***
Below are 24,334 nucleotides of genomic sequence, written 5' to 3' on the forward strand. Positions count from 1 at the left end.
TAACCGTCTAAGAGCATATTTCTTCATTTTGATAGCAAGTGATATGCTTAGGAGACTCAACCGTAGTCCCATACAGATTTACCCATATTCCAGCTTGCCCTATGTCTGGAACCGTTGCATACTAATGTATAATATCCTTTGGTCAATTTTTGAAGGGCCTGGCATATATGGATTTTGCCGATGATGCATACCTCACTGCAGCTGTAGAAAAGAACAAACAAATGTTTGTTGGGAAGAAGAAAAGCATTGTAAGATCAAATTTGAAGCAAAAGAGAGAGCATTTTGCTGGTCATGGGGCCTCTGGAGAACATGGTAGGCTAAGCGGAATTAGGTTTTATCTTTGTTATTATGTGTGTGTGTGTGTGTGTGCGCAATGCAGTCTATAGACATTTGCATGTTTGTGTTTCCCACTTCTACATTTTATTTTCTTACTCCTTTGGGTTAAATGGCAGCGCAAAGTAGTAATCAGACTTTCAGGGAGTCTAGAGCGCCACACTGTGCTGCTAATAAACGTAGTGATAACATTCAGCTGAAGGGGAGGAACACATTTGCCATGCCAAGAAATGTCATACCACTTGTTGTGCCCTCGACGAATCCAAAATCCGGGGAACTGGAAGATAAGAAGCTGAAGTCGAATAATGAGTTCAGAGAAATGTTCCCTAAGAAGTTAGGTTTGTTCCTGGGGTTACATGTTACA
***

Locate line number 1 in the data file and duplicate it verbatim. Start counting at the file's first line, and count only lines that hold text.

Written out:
Below are 24,334 nucleotides of genomic sequence, written 5' to 3' on the forward strand. Positions count from 1 at the left end.